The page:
You mean people are pointing out reality to you, and you don't like reality because it gets in the way of your ideology? Your unwillingness to accept the fact that there are differences between men and women that culminate in them making different career choices, I think has provided everyone reading this thread with a fascinating insight into the very obvious shortcomings of feminist ideology.


STEM shouldn't be viewed as unsuited for specific genders, because it isn't unsuited for specific genders. The same way it isn't unsuited for specific races.
No, it's unsuited to people who don't possess the required academic strength in maths and science, which are more likely to be women.
 

the_interloper

Brownlow Medallist
Aug 1, 2006
14,359
12,762
Melbourne
AFL Club
Richmond
Not fair play to her. That's f’ed. It's discriminatory to the men who joined the company with similar qualifications at the same time. And also to the men that missed out on the job just because she is female.
I agree, but I don't hold it against her, it's not like you'd say no. But you'd hope her workmates don't find out about it for her sake.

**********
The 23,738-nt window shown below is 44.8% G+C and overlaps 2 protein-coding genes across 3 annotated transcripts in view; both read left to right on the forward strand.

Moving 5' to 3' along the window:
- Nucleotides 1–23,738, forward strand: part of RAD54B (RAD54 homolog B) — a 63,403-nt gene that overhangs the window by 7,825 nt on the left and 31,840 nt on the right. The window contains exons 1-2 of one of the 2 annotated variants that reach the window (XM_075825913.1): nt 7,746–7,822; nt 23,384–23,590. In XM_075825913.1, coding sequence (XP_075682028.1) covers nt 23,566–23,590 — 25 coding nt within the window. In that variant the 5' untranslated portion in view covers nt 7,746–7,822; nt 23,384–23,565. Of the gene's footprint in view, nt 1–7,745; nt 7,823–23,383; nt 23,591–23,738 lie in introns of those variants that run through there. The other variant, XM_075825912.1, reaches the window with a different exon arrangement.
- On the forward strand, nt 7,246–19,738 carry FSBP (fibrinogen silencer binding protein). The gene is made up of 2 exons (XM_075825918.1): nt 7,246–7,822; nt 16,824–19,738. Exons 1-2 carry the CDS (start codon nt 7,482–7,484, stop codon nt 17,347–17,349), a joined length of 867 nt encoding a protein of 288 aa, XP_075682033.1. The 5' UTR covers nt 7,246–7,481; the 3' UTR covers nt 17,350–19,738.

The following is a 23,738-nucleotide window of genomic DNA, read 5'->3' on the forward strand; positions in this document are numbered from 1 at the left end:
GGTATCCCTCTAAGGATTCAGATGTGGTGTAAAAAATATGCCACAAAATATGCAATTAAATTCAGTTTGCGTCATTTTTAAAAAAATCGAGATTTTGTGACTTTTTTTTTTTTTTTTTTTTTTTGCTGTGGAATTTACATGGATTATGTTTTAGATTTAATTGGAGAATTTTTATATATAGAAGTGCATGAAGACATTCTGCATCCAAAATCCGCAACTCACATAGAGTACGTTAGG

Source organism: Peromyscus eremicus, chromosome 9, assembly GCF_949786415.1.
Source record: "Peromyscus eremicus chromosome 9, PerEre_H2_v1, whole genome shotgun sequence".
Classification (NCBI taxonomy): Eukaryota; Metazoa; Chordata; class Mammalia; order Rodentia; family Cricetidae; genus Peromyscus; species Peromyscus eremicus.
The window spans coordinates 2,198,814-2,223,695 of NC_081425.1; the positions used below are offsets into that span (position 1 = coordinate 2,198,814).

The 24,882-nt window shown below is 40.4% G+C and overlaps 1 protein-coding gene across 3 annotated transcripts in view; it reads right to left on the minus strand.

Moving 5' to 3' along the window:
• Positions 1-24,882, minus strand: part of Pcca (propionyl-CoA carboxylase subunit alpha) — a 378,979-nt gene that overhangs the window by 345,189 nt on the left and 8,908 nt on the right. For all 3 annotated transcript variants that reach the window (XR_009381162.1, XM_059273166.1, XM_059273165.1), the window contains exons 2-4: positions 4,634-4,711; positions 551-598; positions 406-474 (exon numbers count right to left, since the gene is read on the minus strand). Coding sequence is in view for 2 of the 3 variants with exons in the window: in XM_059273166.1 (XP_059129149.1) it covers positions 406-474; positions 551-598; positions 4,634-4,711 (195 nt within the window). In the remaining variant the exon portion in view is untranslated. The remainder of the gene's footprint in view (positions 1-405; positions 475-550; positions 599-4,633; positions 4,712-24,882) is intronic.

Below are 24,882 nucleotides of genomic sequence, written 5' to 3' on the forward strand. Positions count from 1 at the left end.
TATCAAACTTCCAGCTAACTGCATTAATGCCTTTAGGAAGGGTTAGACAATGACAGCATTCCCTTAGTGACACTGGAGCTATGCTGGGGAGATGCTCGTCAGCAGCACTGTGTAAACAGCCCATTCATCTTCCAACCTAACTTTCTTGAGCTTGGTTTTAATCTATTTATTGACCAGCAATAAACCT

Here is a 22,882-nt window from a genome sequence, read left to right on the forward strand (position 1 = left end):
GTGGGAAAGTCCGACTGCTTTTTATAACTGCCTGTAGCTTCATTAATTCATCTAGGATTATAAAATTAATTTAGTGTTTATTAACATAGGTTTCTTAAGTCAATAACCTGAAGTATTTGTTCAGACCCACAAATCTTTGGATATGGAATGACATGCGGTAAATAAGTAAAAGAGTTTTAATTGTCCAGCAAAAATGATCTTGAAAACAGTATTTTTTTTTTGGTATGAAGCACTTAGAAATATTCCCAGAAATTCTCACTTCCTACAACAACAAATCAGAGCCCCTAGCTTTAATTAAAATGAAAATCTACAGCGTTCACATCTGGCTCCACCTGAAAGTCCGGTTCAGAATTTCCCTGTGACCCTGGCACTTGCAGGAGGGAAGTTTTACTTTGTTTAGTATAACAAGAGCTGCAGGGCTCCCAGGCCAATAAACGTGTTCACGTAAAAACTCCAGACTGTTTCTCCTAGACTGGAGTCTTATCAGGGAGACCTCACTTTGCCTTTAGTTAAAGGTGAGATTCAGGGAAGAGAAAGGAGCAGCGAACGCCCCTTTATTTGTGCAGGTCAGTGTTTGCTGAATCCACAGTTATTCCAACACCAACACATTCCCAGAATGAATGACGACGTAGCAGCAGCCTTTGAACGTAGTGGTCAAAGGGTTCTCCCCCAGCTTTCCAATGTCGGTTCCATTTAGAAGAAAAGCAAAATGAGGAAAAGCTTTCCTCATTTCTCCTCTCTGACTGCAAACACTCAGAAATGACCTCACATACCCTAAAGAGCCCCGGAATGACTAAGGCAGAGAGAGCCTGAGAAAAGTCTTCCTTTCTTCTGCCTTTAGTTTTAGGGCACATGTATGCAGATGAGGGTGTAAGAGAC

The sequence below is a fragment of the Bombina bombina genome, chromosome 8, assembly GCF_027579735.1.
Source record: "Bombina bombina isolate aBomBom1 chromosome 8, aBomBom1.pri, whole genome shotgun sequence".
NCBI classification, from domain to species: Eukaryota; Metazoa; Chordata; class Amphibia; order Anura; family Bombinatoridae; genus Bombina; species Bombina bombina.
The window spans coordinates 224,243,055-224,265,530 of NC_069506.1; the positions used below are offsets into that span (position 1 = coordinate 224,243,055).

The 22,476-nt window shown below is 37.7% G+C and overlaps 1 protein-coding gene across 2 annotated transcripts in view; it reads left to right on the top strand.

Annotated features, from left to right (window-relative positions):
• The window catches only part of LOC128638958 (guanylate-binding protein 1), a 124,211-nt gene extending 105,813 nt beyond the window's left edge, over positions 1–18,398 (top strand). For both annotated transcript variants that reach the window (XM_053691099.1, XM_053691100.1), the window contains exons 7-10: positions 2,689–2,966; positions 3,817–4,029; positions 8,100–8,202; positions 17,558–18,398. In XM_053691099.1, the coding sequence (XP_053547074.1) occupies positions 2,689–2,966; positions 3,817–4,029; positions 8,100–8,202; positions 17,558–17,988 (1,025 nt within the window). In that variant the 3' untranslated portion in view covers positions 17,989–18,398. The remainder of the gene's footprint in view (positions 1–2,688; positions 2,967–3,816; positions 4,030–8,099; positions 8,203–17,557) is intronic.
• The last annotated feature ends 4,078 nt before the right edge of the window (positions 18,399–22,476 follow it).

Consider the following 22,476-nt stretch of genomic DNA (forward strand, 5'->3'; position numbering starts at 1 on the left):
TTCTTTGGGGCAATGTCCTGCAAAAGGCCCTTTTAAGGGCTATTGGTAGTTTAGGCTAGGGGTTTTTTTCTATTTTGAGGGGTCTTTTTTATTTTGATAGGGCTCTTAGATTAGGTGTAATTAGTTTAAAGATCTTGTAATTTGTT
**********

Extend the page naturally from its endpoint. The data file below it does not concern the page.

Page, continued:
Also unfair to the males who have slogged their guts out for the company for the previous five years, and are now on a (significantly) lower salary despite more years of service and more experience just because they have balls...
Yeah you're right of course, it's a funny way to approach the problem as well.
 

Royal Flush

Norm Smith Medallist
Feb 14, 2008
6,826
5,146
Brisbane
AFL Club
North Melbourne
Can someone please explain to a simpleton like me why it's important to increase the number of women in STEM in the first place? That is, what are the benefits in doing so?
To minimise that mystical "gender pay gap"

A true benefit would be to allow the smart kids that went public schools a lower entry score.

But no, the flavour of the month is gender.



Sent from my Pixel 3 XL using Tapatalk
 

Royal Flush

Norm Smith Medallist
Feb 14, 2008
6,826
5,146
Brisbane
AFL Club
North Melbourne
Feminist argument on gender pay gap,
On average men get paid the equivalent of 64 working days per year more then women in Australia.



Logically that's 8, 46 hour weeks


No lie that was a feminist argument posted on twitter.

Sent from my Pixel 3 XL using Tapatalk
 

(Log in to remove this ad.)

Taylor

Moderator
Jul 16, 2009
38,665
39,594
Perth